Stirling Lorence

Liv’s latest models: the Hail and Pique

Riding, as we all have discovered at some time in our lives, is a healing experience. It could be about finding your strength as you nail a big drop and somehow, riding out, you find that fears and anger have dropped away somewhat as well. Maybe the calming solitude of a picturesque single trail helps ease hard times, or flying down a favourite piece of downhill trail with your friends which leaves you oblivious with excitement. Riding changes minds and therefore it changes lives.

The Liv brand, established in 2011 and dedicated solely to female riders, aligns itself with such inspirational values. In particular, the capacity we have to train our minds to face and overcome challenges on a ride and to take that confidence with us into our everyday lives.

Liv poses women the question: What changes in your life when you tell yourself, Actually, I can!”? Studies show that men consistently overrate their skills, whilst women underrate their own capacities. A lack of confidence in themselves does actually hinder women’s successes in the workplace as much as when they’re out riding a bike.  The point is, Liv approaches the female MTB marketplace seriously. The company proudly stands at the forefront of female specific bike design “from the ground up”. Liv wants to change women’s lives by getting them on the bikes that enhance their experience of riding. To offer women the bikes they want and they deserve.

Liv’s 2017 Enduro and XC models, the Hail and Pique, are both highly desirable bikes in their own right. One, the Hail, designed for soaking up the big stuff, a bike that’ll have you challenging yourself to stay light on the breaks and discover what it’s like to let loose. The Pique, a stunning XC bike which is a serious weapon on steep climbs but with a gutsy RS1 fork, also feels stable and solid enough to negotiate the challenges of all mountain terrain.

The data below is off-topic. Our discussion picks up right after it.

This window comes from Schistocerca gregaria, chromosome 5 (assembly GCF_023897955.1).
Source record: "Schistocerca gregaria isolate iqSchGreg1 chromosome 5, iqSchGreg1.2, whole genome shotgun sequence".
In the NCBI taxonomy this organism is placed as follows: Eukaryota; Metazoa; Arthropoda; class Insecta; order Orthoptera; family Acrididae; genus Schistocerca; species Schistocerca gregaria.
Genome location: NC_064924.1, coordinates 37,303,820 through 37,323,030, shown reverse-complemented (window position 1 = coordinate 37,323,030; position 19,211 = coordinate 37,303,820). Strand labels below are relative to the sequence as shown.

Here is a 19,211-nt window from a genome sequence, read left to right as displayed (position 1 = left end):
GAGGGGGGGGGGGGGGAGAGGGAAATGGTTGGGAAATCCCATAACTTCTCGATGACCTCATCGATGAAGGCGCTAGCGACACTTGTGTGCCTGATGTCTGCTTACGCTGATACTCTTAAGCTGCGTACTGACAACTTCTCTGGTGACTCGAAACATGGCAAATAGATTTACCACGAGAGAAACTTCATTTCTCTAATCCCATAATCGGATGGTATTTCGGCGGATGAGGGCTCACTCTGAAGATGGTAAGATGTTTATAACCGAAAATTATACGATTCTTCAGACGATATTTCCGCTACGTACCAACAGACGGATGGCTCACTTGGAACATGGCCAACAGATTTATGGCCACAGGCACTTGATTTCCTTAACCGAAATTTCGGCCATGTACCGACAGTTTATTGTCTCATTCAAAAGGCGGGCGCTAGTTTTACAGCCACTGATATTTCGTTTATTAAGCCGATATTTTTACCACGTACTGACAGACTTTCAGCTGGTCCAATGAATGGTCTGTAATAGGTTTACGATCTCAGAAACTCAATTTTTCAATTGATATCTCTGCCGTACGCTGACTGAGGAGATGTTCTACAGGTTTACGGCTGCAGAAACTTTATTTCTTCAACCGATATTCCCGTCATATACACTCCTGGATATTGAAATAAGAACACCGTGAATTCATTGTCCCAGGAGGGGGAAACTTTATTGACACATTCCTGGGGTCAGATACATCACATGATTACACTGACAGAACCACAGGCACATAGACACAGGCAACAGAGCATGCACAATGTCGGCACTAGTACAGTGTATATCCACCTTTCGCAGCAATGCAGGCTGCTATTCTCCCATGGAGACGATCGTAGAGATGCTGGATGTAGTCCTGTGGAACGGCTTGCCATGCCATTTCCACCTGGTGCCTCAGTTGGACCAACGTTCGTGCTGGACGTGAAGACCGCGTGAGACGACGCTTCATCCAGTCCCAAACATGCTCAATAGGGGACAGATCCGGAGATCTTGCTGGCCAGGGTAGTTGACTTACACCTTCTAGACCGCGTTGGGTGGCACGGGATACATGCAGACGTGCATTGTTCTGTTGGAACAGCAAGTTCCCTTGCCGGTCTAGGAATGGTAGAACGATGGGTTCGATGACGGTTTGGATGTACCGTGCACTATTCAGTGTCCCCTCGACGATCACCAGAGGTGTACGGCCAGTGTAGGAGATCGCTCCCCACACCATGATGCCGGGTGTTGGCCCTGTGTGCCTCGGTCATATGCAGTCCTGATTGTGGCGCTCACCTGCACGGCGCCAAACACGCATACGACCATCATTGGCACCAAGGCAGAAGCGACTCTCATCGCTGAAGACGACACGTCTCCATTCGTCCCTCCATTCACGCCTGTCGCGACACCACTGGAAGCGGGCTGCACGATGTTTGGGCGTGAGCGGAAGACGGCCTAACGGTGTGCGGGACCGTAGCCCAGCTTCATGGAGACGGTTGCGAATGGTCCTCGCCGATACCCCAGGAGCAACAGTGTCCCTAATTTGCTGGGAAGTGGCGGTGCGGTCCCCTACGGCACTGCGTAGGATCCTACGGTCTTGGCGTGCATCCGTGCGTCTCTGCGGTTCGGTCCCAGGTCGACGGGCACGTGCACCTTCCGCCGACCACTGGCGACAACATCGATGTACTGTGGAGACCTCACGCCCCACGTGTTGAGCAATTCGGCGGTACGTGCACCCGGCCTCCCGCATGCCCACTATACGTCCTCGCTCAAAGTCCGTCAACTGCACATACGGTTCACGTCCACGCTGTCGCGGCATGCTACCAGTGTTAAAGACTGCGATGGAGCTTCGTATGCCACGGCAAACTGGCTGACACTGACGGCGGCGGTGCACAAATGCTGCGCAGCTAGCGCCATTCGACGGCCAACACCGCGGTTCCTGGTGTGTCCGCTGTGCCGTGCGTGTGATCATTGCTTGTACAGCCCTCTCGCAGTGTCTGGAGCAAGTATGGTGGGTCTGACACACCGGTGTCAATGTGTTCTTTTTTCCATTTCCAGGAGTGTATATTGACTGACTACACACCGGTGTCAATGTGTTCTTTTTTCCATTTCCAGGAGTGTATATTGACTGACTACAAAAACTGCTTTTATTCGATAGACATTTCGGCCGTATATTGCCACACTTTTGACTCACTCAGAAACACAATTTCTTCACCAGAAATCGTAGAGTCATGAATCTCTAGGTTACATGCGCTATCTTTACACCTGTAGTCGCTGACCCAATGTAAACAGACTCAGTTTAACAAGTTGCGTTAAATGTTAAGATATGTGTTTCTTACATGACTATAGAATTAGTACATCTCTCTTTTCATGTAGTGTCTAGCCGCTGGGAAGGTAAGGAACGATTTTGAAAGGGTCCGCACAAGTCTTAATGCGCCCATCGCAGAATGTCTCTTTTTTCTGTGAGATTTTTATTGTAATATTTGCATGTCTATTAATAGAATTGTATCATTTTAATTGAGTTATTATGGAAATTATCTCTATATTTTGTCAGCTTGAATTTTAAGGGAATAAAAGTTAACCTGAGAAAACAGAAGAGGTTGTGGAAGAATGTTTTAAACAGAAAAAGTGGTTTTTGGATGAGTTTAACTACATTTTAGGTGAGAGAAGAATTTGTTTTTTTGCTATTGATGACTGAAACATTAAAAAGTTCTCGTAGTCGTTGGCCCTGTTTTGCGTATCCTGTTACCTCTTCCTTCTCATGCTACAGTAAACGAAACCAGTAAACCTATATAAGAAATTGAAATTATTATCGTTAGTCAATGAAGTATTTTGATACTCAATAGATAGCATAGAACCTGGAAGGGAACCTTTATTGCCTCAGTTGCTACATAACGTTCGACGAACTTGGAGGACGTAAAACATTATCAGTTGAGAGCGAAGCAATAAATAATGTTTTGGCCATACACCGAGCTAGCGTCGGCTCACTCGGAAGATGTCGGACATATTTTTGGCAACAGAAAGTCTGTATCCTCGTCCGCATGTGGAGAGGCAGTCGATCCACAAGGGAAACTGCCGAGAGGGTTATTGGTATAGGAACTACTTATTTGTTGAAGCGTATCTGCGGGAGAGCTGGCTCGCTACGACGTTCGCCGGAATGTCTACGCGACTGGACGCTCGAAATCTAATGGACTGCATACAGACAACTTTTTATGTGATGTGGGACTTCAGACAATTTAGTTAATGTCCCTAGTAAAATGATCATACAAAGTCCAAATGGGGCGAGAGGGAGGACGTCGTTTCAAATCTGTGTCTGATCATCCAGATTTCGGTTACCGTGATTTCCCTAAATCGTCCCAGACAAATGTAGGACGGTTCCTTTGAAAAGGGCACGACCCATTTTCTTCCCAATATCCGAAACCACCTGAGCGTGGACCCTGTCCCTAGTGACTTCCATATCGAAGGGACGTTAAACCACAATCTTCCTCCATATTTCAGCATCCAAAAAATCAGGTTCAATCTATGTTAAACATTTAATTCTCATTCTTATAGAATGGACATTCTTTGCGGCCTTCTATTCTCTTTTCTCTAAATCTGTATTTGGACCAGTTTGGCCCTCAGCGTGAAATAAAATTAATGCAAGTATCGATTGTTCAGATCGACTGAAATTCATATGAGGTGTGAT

I got to know both these bikes last month at Liv’s Global Off-Road Media Event in Sedona, USA, where I joined a crew of about 30 women from around the world. We travelled from as far as Poland and Australia. Liv’s Specialist Marketing team and Liv Ambassadors Leigh Donovan and Lindsay Voreis shared the three days and the two new bikes with us, throughout the technical discussions, on the trails and over the course of a few wine-enhanced evenings. More than just a bike launch, the event was a celebration of women connecting and riding together. It made me reflect on what women bring to riding and how our experiences are tempered by our own feminine qualities. Women connect, we talk, and we encourage and empathise with each other.

Liv ambassador and Women’s All-Ride founder Lindsey Voreis set the tone powerfully on our first morning together with these words, “Women ride together to lift each other up and help each other conquer fear. As women, we tend to get a little chatter in our heads sometimes, that can debilitate us, like you’re not good enough and you can’t do that or you’re not strong enough.. And that’s what I have really seen about this brand, Liv, is they’re not just trying to get you on their bikes. They’re trying to get you to see the magic of biking, and how it can teach you how to train the mind to get those voices in your head to only think thoughts that serve you. If you can conquer something that physically scares you, that could hurt you, why couldn’t you conquer getting that new job or leaving that abusive relationship?”

Since the Liv Hail/Pique launch in Sedona, moments of my Sydney life have continued to remind me about the transformative value of riding for women’s confidence. A few days ago, my nine year old son Bodhi asked me why his friend’s dad hasn’t encouraged her to become a stronger rider. I responded with reluctance, “Because he says he wants her to just be a little girl”. Bodhi’s answer to that was,  “ but there’s no reason a little girl can’t do whatever they want to on a bike, and until she feels what she can do she won’t know what’s it’s like to ride”.. So on point.